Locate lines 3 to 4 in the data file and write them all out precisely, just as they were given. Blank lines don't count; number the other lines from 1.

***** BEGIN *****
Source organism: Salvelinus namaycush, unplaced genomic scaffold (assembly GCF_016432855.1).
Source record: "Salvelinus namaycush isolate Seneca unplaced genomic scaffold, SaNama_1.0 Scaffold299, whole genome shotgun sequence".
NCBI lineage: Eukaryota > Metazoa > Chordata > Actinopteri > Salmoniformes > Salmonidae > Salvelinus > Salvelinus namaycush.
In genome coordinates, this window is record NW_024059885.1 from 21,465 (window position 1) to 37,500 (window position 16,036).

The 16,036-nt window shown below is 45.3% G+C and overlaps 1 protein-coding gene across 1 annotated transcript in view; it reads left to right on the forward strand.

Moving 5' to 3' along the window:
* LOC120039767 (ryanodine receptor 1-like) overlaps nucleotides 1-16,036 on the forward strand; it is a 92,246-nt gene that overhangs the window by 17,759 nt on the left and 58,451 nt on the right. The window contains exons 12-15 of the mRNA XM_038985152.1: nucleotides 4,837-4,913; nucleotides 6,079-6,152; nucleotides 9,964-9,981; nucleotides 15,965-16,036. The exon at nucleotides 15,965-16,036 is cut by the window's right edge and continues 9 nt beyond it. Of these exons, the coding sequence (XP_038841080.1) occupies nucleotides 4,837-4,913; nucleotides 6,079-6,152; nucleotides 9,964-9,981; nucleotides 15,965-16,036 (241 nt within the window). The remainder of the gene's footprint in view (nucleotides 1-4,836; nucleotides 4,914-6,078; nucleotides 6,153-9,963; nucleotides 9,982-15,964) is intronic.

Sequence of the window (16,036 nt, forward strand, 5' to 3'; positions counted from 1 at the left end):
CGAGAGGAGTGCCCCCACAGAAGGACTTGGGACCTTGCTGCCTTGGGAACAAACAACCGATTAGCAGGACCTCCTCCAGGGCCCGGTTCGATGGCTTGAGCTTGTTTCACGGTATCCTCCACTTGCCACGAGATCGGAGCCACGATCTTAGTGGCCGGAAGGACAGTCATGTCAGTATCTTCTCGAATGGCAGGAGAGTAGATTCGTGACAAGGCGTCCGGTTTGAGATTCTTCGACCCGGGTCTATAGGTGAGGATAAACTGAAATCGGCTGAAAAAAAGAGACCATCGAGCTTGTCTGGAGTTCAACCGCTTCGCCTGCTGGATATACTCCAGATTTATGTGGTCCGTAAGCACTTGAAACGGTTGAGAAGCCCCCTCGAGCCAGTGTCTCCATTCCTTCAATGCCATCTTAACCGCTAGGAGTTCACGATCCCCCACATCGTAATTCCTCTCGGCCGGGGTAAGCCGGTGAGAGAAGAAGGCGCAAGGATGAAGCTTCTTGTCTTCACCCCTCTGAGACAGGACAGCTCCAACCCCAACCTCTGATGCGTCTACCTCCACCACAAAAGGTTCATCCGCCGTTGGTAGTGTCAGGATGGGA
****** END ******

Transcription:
NCBI lineage: Eukaryota > Metazoa > Chordata > Actinopteri > Salmoniformes > Salmonidae > Salvelinus > Salvelinus namaycush.
In genome coordinates, this window is record NW_024059885.1 from 21,465 (window position 1) to 37,500 (window position 16,036).